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The World Biodiversity Forum – taking place in Davos, Switzerland, 26 June-1 July 2022 – is now accepting proposals for oral and poster contributions. Keep mountain topics in the global biodiversity agenda by submitting your proposal to one of the sessions offered. 

Submission deadline 21 November 2021.

In a large-scale study conducted on Mount Kilimanjaro and published in Nature Ecology & Evolution, researchers were able to demonstrate that species richness improves the performance of ecosystems, while the species turnover along the elevational gradient plays a minor role.

Microorganisms, plants, and animals accomplish great feats every day. For example, by decomposing material, producing plant biomass, or pollinating flowers, they keep nature 'up and running," thereby securing the livelihood of humans. Numerous studies have shown that a high biodiversity can have a positive impact on these as well as on other ecosystem functions.

The fourth event in the MRI Anniversary Lecture Series took place today, celebrating 20 years since the MRI Coordination Office was founded in 2001. This series aims to showcase MRI synthesis workshop research and build capacity in the mountain research community.

As the world’s glaciers disappear, one group of scientists is seeking to understand their impact on humans before they are gone. By applying the ecosystem services framework to glaciers, the authors of an August 2021 paper published in Ecosystem Services hope to drive home the important role that glaciers play for humans. 

Ecosystems services is a framework that examines the many ways that humans benefit from nature. Such services are well defined for many of the planet’s ecosystems, like forests and grasslands, but until now a comprehensive assessment applying the framework to glaciers had not been completed. “The reason we wanted to focus on glaciers is that we recognize that we benefit from glaciers in many ways.” Lead author David Cook, a postdoc in the Environment and Natural Resources Program at University of Iceland said in an interview with GlacierHub. “The ecosystem services perspective is quite useful in that regard.”

The MRI Expert Database has served as a useful tool for connection and collaboration for the mountain research community for many years. It comprises thousands of profiles of people involved in mountain research, management, governmental and non-governmental institutions, and the private sector.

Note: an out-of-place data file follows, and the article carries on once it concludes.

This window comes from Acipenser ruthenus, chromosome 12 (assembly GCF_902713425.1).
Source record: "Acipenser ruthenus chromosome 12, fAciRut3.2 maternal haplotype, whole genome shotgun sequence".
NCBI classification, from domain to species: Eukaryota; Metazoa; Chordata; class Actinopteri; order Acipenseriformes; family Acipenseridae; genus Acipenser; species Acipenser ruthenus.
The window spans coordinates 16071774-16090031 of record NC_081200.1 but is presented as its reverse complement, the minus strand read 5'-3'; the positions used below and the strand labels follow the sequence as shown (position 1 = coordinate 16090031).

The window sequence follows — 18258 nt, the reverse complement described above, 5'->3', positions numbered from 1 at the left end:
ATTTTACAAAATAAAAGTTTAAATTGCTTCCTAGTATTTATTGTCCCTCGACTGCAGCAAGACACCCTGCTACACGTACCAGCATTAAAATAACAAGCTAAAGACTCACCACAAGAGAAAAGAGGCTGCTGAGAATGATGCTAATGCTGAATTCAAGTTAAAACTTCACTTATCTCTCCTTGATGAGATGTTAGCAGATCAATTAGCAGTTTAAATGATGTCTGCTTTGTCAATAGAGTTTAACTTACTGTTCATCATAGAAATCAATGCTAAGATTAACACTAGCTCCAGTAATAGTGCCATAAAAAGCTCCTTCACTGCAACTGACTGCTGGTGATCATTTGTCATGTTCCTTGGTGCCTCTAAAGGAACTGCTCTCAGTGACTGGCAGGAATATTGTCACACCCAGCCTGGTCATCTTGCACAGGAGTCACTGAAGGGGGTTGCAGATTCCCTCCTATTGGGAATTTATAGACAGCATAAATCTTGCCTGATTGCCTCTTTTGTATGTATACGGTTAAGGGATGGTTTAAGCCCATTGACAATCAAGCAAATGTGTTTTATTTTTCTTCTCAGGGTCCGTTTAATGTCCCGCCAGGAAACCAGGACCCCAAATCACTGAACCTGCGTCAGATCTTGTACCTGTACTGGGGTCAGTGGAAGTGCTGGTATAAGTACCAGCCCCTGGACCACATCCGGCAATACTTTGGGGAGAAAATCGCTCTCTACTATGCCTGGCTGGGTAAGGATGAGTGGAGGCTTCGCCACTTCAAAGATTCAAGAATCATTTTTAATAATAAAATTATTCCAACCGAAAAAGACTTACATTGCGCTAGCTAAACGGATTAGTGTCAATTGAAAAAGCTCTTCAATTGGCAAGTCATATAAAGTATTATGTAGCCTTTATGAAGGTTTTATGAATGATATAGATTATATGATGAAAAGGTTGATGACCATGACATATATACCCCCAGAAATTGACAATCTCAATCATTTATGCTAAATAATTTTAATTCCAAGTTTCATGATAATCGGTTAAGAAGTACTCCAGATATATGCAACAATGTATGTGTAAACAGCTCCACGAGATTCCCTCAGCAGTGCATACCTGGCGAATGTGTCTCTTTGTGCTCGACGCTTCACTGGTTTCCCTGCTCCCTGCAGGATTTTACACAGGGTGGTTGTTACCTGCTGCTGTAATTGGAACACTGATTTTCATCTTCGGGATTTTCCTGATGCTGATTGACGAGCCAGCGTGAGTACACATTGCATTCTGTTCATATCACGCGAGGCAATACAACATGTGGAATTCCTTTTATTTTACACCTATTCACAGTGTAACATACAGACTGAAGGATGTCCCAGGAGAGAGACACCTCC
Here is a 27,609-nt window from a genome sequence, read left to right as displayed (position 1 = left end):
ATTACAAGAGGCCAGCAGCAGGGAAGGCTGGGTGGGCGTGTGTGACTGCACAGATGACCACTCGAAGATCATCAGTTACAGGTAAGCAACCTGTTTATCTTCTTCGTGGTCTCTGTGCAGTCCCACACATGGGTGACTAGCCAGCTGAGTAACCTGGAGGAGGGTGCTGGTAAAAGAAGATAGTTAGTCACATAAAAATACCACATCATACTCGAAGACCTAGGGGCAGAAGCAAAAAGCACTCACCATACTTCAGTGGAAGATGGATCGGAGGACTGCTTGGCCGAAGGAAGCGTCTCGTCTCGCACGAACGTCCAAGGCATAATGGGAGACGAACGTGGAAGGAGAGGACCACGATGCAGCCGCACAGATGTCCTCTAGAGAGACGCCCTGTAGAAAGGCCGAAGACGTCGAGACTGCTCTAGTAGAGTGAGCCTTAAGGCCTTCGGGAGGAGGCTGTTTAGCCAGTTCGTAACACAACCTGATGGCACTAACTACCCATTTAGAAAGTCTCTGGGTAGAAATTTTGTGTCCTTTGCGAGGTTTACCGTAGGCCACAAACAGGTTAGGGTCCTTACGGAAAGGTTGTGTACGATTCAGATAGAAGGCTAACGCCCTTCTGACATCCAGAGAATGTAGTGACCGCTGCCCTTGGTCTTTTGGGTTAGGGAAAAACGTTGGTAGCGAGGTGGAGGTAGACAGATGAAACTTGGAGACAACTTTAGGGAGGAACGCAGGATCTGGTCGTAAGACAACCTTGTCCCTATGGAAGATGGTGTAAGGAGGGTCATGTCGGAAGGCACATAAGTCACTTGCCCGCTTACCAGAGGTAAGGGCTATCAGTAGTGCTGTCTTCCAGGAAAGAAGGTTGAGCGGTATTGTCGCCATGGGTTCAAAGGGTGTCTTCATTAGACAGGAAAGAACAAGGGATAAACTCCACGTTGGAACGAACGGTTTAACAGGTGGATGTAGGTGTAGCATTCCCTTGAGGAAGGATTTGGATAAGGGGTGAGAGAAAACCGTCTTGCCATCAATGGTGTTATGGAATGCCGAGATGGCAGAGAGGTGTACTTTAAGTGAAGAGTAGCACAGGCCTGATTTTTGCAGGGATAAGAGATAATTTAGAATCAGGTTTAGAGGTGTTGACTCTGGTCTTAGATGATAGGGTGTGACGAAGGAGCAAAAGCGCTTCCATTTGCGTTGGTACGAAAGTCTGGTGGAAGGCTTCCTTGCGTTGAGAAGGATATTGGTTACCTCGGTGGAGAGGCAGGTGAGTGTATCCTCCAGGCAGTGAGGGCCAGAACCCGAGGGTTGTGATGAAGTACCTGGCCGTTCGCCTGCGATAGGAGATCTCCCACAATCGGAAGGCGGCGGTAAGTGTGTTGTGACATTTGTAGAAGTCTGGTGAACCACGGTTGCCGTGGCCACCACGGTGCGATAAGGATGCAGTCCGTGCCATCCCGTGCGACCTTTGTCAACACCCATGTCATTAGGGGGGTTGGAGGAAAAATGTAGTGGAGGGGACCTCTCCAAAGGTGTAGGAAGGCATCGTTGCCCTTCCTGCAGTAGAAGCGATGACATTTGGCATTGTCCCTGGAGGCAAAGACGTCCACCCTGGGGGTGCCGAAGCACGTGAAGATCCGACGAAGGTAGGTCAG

The new MRI Expert Database builds on the strong foundations that were already in place, while offering updated features such as improved search functionality and data privacy.

If the Sustainable Development Goals (SDGs) are to be achieved by the 2030 target, the risks posed by human-induced climate change must be understood and addressed, says new World Meteorological Organization report.

The World Meteorological Organization has published a new report on Climate Indicators and Sustainable Development: Demonstrating the InterconnectionsIts release coincides with the United Nations General Assembly annual session and the opening on 22 September of the SDG Action Zone, which is dedicated to accelerating action on the SDGs.

This external review is addressed to governments and interested and qualified experts, including scientists, decision-makers, practitioners, and other knowledge holders, and is open from 6 September 2021 to 31 October 2021.

IPBES are now calling for experts to participate in the external review of the draft Nature Futures Framework and methodological guidance. The external review is open from 6 September 2021 to 31 October 2021.

The Global Sustainable Development Report aims to support policymakers in accelerating progress on the Sustainable Development Goals. It currently seeks case study contributions from a wide range of experts and stakeholders worldwide – including the mountain research community. Deadline 1 November 2021.

The Global Sustainable Development Report (GSDR) is a United Nations publication aimed to strengthen the science-policy interface at the High-Level Political Forum (HLPF) on Sustainable Development. Mandated in 2015 to provide follow-up and review of the 2030 Agenda for Sustainable Development, the GSDR is an evidence-based instrument to support policymakers in accelerating progress on the SDGs. Drafted by an independent group of scientists (IGS) appointed by the Secretary-General and supported by a task team of six UN-system agencies, the GSDR is published every four years. The previous report was launched in 2019, and the 2023 report is currently in development.

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